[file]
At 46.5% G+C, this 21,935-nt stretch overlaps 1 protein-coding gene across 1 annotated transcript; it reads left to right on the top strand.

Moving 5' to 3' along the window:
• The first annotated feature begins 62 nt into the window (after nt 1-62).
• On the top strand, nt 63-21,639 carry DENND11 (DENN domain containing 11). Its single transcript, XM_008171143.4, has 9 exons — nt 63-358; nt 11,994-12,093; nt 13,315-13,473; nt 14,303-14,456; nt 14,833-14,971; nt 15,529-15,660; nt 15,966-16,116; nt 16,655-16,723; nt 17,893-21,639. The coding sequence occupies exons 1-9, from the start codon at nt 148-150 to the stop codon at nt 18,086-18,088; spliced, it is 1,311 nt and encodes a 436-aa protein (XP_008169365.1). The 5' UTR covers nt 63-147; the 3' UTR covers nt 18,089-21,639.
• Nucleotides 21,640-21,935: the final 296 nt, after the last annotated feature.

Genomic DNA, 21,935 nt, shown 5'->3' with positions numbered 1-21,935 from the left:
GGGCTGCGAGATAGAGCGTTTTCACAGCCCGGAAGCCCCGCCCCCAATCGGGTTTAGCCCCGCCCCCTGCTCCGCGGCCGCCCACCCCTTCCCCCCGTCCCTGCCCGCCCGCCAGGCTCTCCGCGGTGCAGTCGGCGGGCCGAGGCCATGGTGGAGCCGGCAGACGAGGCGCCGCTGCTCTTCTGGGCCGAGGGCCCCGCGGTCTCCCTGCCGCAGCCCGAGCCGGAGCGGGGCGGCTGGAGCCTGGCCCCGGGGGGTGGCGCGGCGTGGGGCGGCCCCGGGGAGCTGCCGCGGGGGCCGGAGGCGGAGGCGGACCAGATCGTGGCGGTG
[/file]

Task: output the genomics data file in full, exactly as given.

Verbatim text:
At 46.5% G+C, this 21,935-nt stretch overlaps 1 protein-coding gene across 1 annotated transcript; it reads left to right on the top strand.

Moving 5' to 3' along the window:
• The first annotated feature begins 62 nt into the window (after nt 1-62).
• On the top strand, nt 63-21,639 carry DENND11 (DENN domain containing 11). Its single transcript, XM_008171143.4, has 9 exons — nt 63-358; nt 11,994-12,093; nt 13,315-13,473; nt 14,303-14,456; nt 14,833-14,971; nt 15,529-15,660; nt 15,966-16,116; nt 16,655-16,723; nt 17,893-21,639. The coding sequence occupies exons 1-9, from the start codon at nt 148-150 to the stop codon at nt 18,086-18,088; spliced, it is 1,311 nt and encodes a 436-aa protein (XP_008169365.1). The 5' UTR covers nt 63-147; the 3' UTR covers nt 18,089-21,639.
• Nucleotides 21,640-21,935: the final 296 nt, after the last annotated feature.

Genomic DNA, 21,935 nt, shown 5'->3' with positions numbered 1-21,935 from the left:
GGGCTGCGAGATAGAGCGTTTTCACAGCCCGGAAGCCCCGCCCCCAATCGGGTTTAGCCCCGCCCCCTGCTCCGCGGCCGCCCACCCCTTCCCCCCGTCCCTGCCCGCCCGCCAGGCTCTCCGCGGTGCAGTCGGCGGGCCGAGGCCATGGTGGAGCCGGCAGACGAGGCGCCGCTGCTCTTCTGGGCCGAGGGCCCCGCGGTCTCCCTGCCGCAGCCCGAGCCGGAGCGGGGCGGCTGGAGCCTGGCCCCGGGGGGTGGCGCGGCGTGGGGCGGCCCCGGGGAGCTGCCGCGGGGGCCGGAGGCGGAGGCGGACCAGATCGTGGCGGTG